Richard Carnett celebrates colorful 101 years
Published 7:00 am Saturday, March 9, 2019
By BRIAN GRAVES
Richard Carnett has been featured in the Picayune Item before.
The date was June 24, 1990, and he was shown on the front page doing something he loved — operating a shortwave radio.
In fact, he was president of the local amateur radio club as a mere youngster at the age of 72.
However, the picture is deceiving.
It shows a man just sitting. But he’s done much more than that, traveling the world to meet the folks he spoke with on that radio.
Carnett is also a decorated veteran of World War II and the Korean War, a Master Mason, a Shriner, a father, and world-traveler.
Days away from turning 101, Carnett says he is feeling well and admits to having “a very colorful life.”
“I can’t think of an occasion that was more important than the others,” he said.
The major part of Carnett’s life has been serving with the military — mainly with the U.S. Air Force.
His duties included serving with the Allied Command in Tokyo, Europe, Guam, Japan and Korea.
Carnett went into the service for two years.
“He then came out for two, then reenlisted for a lifetime,” said his daughter, Nattie Carnett-Kennedy.
He retired from the armed service after more than 20 years, then went on to a job in the private sector for just as long at a company that worked for the nation’s defenses.
The walls in his room speak to Carnett’s legacy.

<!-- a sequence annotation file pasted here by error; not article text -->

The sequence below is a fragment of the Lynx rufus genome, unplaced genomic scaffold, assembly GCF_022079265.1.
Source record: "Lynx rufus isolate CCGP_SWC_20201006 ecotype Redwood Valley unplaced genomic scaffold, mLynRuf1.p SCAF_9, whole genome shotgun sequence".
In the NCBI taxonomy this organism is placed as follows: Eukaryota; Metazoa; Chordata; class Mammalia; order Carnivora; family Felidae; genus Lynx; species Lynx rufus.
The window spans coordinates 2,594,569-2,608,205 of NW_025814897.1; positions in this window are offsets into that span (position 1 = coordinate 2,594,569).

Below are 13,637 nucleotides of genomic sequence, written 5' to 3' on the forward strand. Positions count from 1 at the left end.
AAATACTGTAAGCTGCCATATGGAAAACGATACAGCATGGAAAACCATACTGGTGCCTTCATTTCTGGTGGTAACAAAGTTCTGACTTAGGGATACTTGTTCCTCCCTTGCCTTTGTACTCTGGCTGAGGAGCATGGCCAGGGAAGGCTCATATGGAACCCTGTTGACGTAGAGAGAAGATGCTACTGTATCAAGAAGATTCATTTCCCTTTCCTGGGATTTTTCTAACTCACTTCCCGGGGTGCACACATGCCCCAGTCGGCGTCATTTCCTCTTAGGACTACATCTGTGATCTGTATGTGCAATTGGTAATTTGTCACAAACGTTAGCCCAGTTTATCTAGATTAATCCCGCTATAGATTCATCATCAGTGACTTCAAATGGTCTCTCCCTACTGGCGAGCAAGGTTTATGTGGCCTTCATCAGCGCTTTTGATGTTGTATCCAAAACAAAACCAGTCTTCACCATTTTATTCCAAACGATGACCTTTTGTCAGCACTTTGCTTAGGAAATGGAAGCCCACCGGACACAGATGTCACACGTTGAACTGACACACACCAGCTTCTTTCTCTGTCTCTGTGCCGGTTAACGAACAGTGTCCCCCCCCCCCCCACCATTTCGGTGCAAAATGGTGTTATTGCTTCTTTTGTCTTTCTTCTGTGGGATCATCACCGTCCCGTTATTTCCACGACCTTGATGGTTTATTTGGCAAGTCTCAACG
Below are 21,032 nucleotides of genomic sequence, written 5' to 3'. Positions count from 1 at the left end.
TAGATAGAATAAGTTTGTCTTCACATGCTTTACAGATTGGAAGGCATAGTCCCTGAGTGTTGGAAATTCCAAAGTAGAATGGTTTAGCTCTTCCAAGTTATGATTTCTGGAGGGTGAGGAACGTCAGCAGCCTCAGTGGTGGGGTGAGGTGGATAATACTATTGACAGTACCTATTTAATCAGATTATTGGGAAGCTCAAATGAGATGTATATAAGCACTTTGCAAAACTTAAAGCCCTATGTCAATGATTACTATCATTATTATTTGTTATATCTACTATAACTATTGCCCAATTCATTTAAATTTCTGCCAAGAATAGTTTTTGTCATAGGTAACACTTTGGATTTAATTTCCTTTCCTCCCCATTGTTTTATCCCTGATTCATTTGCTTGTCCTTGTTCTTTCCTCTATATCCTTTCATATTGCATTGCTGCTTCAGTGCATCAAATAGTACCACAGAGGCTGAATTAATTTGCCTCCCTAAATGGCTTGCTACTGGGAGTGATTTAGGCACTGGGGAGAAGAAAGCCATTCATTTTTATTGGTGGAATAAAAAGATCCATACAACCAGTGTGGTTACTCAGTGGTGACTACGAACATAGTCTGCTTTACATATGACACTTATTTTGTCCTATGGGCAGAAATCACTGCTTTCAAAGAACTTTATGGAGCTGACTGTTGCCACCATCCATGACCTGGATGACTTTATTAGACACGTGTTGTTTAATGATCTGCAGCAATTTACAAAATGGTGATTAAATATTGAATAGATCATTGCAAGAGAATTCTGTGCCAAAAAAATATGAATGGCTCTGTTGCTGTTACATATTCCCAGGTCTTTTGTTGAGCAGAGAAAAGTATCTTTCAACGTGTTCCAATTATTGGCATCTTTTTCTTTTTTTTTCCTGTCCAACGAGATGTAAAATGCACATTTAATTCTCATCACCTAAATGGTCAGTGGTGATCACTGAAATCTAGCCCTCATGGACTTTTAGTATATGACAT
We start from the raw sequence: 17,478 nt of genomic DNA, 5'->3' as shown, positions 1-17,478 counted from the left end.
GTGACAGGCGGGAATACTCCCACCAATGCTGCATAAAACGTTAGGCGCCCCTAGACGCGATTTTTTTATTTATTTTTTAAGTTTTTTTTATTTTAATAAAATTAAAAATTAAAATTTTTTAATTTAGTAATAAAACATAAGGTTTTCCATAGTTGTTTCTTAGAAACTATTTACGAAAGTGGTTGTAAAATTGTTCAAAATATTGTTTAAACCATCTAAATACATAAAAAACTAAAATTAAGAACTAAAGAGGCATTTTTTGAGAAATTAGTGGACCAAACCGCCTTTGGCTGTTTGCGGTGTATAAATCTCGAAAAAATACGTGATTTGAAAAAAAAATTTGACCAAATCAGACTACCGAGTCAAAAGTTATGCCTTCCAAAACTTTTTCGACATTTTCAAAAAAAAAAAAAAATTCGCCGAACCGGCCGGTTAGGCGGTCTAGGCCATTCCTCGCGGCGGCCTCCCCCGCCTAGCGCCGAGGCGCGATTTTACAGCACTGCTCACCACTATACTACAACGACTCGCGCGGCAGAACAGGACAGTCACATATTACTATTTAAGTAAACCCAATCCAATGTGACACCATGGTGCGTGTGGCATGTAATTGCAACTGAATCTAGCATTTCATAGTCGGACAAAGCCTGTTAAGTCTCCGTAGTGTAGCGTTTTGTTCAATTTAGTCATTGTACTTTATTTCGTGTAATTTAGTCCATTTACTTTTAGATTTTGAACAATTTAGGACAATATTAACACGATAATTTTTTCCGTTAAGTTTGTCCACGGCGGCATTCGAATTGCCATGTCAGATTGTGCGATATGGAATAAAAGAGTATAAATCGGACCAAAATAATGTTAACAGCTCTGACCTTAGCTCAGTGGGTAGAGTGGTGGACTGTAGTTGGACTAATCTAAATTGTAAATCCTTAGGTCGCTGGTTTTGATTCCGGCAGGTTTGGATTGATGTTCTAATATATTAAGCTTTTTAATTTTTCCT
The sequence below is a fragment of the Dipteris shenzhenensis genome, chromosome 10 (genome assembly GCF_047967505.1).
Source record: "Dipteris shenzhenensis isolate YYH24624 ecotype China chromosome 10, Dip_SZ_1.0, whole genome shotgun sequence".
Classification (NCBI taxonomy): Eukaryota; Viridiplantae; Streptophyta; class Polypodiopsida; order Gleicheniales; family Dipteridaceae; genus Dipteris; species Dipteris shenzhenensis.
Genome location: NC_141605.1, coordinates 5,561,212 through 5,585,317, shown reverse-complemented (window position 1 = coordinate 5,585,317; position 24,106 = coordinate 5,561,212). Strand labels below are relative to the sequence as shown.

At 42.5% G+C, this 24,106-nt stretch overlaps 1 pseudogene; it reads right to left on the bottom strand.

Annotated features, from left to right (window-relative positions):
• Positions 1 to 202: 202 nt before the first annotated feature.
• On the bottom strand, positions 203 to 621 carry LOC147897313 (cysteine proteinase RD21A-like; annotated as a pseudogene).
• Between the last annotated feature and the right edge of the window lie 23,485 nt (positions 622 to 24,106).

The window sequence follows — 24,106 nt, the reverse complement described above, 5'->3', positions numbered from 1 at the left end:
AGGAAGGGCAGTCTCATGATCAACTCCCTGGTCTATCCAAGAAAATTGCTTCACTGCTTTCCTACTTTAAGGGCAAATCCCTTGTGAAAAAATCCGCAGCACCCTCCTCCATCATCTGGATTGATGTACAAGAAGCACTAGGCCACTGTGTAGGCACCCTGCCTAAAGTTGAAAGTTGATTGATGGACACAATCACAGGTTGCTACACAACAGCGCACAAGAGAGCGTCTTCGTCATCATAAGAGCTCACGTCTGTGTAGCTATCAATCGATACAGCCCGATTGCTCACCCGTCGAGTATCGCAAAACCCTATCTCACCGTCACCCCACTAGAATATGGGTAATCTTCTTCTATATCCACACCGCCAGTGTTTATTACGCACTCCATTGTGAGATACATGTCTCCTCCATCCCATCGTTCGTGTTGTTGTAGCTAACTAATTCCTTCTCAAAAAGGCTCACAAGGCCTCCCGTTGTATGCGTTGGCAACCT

Silver Stars, commendations, and the one of which he says he is most proud — a certificate of achievement from the United Nations Command Headquarters.
Carnett said his service brought him close to at least two military legends, Gen. George S. Patton and Gen. Douglas MacArthur.
“He was a fine officer, I can tell you that,” he said of MacArthur.
Carnett has seen the world change over the last century in many ways.
His daughter says he is most amazed by the technology of today’s cellphones.
Carnett said he looks to the next generation and the future with optimism.
“I think by and large the younger generation understands the love of country,” he said. “There are some that look upon it as something to achieve. Others look on it as a waste of time.”
Carnett said he never gave too much thought to living a very long life, adding he cannot think of anything he has not done that he would like to do.
He spoke of the secret for having a long life.
“I had a very interesting career and I enjoy life. I don’t think I was ever in an assignment I really disliked. I think I’ve had an important life.”